Warm summer weather makes people across Manitoba think about staying cool. Year after year, they flock to swimming pools or natural bodies of water across the province to get wet and beat the heat. Unfortunately, that also means that every year we see a spike in drowning deaths.

The Lifesaving Society designates July 19-25, 2020 as National Drowning Prevention Week (NDPW) to focus community and media attention on the drowning problem and drowning prevention. 

NDPW provides a focus around which community Water Smart® educators can plan news releases, do television and radio interviews, run public demonstrations, deliver public training events, and otherwise promote drowning prevention messages and events. Many successful community events are launched with a Mayor’s Proclamation of Drowning Prevention Week. 

Water Smart Tips

Over 400 Canadians die in preventable water-related incidents annually. Even one drowning is one too many.

In Manitoba, on average, there are 22 fatal drownings every year.

If you’re not within arms’ reach, you’ve gone too far. Always supervise children.

Never leave children alone near water and always keep them in your sight. If children are at the water’s edge, a responsible guardian needs to be with them. If you turn your back to answer the phone or respond to a text message your child could be gone forever. Whether at the beach or in a pool or hot tub children can get into trouble very quickly and can slip under the water very quietly without shouting and waving. Lack of adult supervision is a major contributing factor to child drowning deaths in Manitoba. In 100% of such cases an adult supervisor was found to be either absent (not present at all) or distracted (present but not watching the child).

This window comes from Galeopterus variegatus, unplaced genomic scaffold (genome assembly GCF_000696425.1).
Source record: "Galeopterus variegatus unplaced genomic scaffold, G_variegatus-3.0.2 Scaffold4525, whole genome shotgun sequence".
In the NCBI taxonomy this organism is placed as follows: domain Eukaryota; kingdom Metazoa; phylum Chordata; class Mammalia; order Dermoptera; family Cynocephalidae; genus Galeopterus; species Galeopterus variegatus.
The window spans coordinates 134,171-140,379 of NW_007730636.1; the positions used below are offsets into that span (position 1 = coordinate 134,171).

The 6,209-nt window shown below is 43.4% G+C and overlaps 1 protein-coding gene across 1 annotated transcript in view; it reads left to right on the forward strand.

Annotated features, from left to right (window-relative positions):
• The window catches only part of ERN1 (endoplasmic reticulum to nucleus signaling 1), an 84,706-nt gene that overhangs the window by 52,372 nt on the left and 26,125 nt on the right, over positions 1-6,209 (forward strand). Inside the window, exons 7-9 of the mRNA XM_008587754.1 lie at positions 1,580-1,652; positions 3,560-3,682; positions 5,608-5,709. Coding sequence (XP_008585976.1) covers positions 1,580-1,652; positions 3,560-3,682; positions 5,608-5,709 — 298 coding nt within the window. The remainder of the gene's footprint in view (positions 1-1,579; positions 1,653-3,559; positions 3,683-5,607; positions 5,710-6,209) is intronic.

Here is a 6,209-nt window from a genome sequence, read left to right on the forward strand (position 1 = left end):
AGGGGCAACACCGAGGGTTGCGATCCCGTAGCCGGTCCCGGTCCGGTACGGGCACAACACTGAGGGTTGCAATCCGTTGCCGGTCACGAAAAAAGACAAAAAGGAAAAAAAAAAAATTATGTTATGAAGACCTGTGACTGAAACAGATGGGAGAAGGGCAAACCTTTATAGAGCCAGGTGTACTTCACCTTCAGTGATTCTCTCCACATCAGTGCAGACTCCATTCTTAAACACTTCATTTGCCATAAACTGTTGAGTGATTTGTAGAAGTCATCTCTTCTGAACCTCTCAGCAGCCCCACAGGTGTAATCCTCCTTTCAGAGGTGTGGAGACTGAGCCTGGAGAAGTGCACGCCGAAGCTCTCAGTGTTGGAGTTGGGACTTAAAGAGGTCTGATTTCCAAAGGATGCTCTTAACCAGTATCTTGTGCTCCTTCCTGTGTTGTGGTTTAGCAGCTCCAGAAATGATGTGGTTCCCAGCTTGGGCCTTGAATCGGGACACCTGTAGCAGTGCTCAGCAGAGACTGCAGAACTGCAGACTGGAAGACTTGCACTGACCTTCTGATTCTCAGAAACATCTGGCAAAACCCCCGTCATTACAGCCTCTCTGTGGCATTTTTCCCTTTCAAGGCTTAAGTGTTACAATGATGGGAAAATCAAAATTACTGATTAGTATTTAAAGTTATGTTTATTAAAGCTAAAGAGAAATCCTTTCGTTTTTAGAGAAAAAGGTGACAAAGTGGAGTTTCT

Boat sober. Alcohol consumption is a factor in 41% of boating-related fatalities.

In Manitoba, alcohol consumption is a factor in 41% of boating-related fatalities, higher than in other provinces. The consequences in Manitoba for impaired boating and impaired driving are identical. Leave the booze at home; it can lead to disastrous consequences on the water.

Choose it. Use it. Wear a lifejacket!

Not wearing a lifejacket or PFD was a factor in 61% of boating deaths in Manitoba. Lifejackets must fit properly and be in good working conditions. Buckles and zippers should be functioning and intact. Everyone should wear lifejackets while boating and anyone who cannot swim – especially young children – should wear a lifejacket while swimming. Lifejackets don’t work if you don’t wear them. Learn More about Lifejackets.